In Lee v. De Carr (36 A.D.2d 554), this court upheld the admission of a diagram, and the testimony of an investigating police officer which located the point of impact, although he had not witnessed the accident, on the basis that it was not based upon statements made by the parties, but rather upon his own factual observations of the vehicles, which had not been moved, and of the skid marks at the scene.Summary of this case from Horton v. Smith
January 14, 1971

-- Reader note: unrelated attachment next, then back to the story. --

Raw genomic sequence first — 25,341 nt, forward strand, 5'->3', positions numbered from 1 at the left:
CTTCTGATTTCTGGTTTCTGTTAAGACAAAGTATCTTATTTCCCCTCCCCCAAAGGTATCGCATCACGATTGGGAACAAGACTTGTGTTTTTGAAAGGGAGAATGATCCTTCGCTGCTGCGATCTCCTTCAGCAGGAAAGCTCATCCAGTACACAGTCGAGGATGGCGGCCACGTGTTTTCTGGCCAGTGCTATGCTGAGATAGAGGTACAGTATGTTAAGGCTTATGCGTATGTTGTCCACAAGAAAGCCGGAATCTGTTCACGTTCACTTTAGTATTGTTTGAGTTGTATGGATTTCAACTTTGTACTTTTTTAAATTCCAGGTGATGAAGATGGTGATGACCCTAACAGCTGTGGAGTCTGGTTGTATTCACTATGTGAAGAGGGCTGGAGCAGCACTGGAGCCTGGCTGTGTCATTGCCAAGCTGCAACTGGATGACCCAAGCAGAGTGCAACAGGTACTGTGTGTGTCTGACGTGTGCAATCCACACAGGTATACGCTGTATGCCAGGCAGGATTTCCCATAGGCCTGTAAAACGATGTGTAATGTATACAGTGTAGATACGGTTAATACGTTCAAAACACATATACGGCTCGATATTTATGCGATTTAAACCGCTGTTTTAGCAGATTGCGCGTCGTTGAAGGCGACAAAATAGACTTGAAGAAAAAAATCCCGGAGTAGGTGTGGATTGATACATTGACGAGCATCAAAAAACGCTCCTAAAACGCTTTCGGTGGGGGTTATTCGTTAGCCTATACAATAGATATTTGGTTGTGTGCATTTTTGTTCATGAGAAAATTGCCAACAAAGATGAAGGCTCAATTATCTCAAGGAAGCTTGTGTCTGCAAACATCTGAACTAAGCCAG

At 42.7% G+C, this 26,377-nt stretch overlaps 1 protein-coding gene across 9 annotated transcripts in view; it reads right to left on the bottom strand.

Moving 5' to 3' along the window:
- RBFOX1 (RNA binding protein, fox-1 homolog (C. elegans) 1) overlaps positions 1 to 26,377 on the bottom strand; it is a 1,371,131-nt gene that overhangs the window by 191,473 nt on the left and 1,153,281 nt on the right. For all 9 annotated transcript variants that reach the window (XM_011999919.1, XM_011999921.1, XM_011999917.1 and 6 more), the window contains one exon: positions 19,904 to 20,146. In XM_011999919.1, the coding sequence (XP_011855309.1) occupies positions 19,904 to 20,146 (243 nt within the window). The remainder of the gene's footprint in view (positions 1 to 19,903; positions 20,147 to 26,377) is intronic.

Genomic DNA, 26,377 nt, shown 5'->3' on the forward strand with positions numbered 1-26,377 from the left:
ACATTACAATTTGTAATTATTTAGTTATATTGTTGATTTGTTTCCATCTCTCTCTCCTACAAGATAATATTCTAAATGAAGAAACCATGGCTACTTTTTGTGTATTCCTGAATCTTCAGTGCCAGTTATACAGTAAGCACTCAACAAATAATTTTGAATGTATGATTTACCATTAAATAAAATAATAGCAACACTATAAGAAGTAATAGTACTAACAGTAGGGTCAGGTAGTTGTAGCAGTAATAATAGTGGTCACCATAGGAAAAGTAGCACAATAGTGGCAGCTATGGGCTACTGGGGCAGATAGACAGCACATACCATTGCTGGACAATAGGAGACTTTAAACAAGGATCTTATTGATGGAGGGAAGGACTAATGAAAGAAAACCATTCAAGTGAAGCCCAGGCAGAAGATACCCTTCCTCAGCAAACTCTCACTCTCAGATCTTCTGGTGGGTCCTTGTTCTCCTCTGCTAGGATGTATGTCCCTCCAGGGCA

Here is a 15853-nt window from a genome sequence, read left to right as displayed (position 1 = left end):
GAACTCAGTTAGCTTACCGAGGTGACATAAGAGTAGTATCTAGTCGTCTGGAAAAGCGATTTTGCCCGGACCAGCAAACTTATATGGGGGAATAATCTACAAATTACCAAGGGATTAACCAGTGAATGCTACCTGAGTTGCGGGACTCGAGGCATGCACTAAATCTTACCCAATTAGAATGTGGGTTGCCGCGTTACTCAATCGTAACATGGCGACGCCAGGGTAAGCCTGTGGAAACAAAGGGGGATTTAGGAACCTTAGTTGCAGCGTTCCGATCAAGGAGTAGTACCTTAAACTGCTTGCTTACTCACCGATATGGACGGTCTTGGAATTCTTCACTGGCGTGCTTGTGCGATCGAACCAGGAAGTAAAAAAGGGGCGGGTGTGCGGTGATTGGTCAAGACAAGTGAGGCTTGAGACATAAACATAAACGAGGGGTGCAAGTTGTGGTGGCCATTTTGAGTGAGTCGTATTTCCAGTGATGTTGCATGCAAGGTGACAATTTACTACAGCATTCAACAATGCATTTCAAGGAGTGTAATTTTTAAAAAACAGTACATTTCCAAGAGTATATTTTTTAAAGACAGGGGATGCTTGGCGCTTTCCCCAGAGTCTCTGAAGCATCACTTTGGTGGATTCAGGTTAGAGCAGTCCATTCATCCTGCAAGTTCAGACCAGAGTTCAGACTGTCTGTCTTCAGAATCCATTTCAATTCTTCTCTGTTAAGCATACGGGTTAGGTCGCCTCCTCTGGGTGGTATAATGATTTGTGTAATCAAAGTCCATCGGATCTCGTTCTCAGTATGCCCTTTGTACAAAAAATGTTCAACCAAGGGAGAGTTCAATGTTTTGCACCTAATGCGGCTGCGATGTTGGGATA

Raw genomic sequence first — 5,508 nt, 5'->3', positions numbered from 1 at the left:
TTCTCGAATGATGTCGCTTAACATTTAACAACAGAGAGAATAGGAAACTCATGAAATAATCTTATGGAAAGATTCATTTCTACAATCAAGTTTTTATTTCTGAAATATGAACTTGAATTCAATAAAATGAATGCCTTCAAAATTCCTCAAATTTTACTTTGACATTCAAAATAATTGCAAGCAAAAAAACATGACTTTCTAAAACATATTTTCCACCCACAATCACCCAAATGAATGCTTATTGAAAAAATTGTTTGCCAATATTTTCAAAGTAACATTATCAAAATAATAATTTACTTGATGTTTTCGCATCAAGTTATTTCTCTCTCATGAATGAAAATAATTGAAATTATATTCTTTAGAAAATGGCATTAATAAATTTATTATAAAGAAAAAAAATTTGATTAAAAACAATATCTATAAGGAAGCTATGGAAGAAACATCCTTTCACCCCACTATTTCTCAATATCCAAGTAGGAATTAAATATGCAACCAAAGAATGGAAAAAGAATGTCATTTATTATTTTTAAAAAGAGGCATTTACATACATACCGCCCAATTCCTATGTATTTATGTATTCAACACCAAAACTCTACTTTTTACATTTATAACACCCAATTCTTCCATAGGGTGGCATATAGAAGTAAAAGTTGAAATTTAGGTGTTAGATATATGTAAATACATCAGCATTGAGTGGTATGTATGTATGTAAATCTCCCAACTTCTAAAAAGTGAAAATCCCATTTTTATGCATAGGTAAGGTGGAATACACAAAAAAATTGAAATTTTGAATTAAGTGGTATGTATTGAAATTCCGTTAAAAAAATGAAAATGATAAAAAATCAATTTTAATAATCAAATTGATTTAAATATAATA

Appeal from judgments of the Supreme Court, Franklin County, entered upon a jury verdict in favor of the respondents. On September 30, 1966 the litigants were involved in an automoble accident with conflicting versions as to who was responsible. The only witnesses present at the time of the actual collision were the parties and certain relatives riding with them in the cars. At the trial a diagram of the accident made by Trooper Robert Benjamin of the State Police who investigated the accident was received into evidence. Appellants assert that this diagram was not properly admitted into evidence under CPLR 4518 because it was conclusory, was not based on personal observation and was instead based on hearsay information supplied by one of the parties ( Toll v. State of New York, 32 A.D.2d 47). Concededly Trooper Benjamin did not witness the collision but at the time he arrived the cars had not been moved and an examination of his testimony clearly indicates that the diagram was based not on statements made by the parties involved but rather primarily on his own factual observation at the accident scene. Nor is the diagram conclusory as appellants contend. The position of the vehicles, which had not been moved, was clearly a factual observation, and the arrows indicating the paths traversed by the vehicles reflects the officer's observation of the pattern of skid marks present at the scene. Accordingly, the diagram was properly admitted into evidence. Appellants also urge that the Trial Judge erred in refusing to admit into evidence a photograph of their vehicle taken at a garage sometime after the accident. However, appellants did not lay a proper foundation to authenticate the complete photograph and refused to accept the picture into evidence with a controversial piece of chrome blocked out. Accordingly, we find no error upon which to predicate a reversal. Judgments affirmed, with costs. Reynolds, J.P., Staley, Jr., Greenblott, Cooke and Sweeney, JJ., concur.